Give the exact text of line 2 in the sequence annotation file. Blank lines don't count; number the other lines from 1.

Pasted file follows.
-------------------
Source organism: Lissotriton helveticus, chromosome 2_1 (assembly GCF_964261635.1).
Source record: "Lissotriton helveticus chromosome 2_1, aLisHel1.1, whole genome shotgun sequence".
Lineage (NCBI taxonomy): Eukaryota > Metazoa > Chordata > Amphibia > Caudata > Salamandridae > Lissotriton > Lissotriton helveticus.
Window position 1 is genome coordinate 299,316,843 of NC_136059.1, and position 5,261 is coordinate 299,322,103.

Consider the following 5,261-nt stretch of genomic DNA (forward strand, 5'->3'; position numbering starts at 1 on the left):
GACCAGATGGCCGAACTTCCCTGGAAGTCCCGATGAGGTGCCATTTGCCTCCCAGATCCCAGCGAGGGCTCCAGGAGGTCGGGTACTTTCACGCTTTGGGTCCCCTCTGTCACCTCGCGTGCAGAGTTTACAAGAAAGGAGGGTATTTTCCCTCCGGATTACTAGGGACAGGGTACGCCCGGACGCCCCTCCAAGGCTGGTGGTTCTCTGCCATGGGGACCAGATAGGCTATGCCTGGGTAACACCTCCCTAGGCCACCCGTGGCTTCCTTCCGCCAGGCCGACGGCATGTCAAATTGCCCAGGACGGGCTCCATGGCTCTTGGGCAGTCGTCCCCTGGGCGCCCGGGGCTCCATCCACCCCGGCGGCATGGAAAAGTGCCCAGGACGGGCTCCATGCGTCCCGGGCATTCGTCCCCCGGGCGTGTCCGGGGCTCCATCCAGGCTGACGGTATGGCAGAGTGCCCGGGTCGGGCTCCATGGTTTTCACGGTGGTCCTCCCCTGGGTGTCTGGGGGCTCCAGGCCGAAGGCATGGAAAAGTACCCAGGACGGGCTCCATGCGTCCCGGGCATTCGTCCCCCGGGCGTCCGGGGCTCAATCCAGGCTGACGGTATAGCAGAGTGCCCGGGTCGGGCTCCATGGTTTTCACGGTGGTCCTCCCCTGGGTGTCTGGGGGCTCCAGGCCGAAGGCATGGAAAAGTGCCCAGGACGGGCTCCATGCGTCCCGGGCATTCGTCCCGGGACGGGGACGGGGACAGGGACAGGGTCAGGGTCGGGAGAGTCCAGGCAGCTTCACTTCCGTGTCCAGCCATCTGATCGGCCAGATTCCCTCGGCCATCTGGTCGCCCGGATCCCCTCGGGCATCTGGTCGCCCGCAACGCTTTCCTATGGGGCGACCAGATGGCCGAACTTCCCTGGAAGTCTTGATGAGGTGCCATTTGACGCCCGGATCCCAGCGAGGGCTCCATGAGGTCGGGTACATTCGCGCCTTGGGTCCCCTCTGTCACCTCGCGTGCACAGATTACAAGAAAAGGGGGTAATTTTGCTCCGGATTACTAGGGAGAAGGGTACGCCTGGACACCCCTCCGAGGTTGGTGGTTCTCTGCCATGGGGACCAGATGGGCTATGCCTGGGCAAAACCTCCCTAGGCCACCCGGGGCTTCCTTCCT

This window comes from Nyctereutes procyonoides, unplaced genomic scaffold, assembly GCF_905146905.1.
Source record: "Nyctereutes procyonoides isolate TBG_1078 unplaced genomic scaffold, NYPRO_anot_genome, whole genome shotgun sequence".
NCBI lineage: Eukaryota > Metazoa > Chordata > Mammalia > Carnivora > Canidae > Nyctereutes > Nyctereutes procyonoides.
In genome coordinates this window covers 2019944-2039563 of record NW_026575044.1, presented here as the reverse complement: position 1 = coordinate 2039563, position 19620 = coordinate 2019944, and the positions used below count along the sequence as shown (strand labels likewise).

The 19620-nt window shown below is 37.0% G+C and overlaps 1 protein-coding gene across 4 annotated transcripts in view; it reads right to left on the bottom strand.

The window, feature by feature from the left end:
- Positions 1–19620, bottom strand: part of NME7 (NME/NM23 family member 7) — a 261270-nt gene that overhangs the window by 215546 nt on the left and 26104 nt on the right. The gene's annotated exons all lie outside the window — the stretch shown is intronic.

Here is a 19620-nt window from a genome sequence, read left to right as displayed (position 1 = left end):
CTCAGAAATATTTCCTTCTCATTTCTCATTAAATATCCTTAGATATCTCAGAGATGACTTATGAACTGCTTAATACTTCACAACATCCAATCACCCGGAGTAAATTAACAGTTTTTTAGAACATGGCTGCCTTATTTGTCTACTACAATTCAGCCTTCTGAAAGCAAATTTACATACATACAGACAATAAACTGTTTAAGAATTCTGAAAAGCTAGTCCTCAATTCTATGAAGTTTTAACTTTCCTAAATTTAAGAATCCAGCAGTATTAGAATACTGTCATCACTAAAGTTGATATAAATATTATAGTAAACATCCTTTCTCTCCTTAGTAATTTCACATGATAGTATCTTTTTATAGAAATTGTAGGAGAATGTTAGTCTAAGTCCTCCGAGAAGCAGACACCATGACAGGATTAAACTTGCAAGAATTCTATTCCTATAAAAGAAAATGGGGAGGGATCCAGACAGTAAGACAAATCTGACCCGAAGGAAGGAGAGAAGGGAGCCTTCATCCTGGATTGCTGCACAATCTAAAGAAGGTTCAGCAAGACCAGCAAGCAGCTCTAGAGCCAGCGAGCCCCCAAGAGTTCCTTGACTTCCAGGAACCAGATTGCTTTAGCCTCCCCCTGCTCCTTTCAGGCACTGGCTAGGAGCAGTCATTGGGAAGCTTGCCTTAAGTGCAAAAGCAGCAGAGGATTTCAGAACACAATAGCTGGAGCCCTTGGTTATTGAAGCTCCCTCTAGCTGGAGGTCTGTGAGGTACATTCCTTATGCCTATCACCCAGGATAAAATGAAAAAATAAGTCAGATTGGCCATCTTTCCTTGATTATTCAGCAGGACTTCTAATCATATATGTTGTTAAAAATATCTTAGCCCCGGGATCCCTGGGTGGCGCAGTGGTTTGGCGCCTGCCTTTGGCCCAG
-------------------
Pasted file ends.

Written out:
Source record: "Lissotriton helveticus chromosome 2_1, aLisHel1.1, whole genome shotgun sequence".